Art/ Collection/ Art Object

Terracotta oinochoe (jug)

mid-8th century B.C.
Greek, Attic
H. 21 7/16 in. (54.5 cm) H. with handle 23 7/8 in. (60.6 cm)
Credit Line:
Fletcher Fund, 1941
Accession Number:
On view at The Met Fifth Avenue in Gallery 151
While the oinochoe is a utilitarian shape in later Archaic and Classical art, Geometric examples as large as this one are best considered funerary. Of particular interest is the treatment of the birds on the neck. The similarity between the birds and the purely geometric motifs suggests a very fluid boundary between the natural and the artistic worlds.
Richter, Gisela M. A. 1953. Handbook of the Greek Collection. p. 175, pl. 15b, Cambridge, Mass.: Harvard University Press.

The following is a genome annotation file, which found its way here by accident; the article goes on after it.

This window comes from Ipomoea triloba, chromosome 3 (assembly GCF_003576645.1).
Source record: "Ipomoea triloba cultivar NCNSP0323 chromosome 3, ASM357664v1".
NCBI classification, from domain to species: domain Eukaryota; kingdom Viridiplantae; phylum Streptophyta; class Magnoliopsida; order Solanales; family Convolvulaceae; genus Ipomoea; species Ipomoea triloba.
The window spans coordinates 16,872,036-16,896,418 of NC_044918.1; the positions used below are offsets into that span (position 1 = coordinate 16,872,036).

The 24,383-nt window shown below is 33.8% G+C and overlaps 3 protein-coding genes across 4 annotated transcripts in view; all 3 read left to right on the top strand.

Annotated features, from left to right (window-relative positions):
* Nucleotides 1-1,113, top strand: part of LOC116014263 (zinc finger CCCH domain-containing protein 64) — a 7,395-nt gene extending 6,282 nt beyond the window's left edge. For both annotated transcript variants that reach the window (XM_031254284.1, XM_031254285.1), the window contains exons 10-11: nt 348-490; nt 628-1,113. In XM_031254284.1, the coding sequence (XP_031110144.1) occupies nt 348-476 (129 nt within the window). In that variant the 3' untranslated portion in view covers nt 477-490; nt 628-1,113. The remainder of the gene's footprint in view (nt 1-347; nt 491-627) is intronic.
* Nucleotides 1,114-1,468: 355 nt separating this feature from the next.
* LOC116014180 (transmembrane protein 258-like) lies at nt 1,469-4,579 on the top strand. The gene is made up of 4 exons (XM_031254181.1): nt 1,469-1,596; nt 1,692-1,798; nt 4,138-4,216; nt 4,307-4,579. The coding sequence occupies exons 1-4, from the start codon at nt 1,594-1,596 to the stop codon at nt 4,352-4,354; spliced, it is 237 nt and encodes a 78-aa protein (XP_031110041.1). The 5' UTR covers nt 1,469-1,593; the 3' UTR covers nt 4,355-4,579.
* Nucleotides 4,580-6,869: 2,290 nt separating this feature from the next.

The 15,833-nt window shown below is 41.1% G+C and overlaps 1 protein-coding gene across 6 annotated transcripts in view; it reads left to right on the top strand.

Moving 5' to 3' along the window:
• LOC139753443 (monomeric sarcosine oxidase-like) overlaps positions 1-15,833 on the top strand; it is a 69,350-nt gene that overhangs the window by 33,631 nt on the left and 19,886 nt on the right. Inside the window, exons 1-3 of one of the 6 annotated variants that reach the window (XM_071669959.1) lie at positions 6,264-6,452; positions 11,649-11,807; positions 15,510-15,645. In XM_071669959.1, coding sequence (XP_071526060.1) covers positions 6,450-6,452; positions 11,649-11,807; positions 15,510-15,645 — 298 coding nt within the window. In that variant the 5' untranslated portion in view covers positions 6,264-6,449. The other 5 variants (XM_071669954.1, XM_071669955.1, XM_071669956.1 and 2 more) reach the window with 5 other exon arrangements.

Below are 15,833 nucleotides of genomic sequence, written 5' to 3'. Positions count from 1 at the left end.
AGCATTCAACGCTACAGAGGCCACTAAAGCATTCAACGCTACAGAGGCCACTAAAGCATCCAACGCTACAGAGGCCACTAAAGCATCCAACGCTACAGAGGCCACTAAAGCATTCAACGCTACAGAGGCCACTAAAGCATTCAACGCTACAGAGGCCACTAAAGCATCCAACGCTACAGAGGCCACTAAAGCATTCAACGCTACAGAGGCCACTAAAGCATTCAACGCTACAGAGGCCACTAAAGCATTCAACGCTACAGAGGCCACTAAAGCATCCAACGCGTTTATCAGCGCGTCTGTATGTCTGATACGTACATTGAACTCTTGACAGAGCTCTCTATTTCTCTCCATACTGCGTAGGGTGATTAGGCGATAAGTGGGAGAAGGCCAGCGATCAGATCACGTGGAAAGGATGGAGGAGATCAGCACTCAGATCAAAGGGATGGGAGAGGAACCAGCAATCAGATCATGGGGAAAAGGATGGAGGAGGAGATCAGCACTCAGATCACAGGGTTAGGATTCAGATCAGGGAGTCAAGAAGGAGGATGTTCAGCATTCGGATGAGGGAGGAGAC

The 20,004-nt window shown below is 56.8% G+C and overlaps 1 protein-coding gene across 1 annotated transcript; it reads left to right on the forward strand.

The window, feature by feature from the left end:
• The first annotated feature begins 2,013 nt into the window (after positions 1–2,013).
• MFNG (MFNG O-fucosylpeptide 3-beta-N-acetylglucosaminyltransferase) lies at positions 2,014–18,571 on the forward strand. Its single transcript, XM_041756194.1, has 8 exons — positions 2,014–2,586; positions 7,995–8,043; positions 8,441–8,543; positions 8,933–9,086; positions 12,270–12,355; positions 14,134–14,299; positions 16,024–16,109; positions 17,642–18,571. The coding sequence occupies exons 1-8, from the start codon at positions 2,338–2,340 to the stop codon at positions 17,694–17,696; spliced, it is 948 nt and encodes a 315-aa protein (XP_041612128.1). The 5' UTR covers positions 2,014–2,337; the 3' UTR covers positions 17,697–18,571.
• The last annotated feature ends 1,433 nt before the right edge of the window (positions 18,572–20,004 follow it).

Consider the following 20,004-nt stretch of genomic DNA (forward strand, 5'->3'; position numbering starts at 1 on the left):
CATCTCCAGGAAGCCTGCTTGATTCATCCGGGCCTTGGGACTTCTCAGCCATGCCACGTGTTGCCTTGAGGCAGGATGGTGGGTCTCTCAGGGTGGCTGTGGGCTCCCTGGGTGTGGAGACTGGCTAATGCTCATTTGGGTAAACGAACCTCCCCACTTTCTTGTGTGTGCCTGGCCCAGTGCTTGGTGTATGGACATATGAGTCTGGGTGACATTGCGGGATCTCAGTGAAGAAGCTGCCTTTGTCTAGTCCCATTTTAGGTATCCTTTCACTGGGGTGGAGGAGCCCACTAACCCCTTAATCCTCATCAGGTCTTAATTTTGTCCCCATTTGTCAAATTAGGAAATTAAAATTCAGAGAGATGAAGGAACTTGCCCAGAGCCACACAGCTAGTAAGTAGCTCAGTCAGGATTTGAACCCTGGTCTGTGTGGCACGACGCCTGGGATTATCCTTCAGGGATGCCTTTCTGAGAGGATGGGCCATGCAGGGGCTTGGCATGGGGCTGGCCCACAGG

Coldstream, John Nicolas. 1968. Greek Geometric Pottery: A Survey of Ten Local Styles and Their Chronology. p. 67 n. 4, London: Methuen.

Indiana University Art Museum. 1977. "An Attic Late Geometric Pitcher." Indiana University Art Museum Bulletin, 1: p. 9, fig. 5.

von Bothmer, Dietrich. 1978. Antichnoe iskusstvo iz muzeia Metropoliten, Soedinennye Shtaty Ameriki: Katalog vystavki. no. 14, Moscow: Sovetskii Khudozhnik.

Langdon, Susan. 1993. From Pasture to Polis: Art in the Age of Homer p. 213 n. 83, Columbia, Missouri: University of Missouri.

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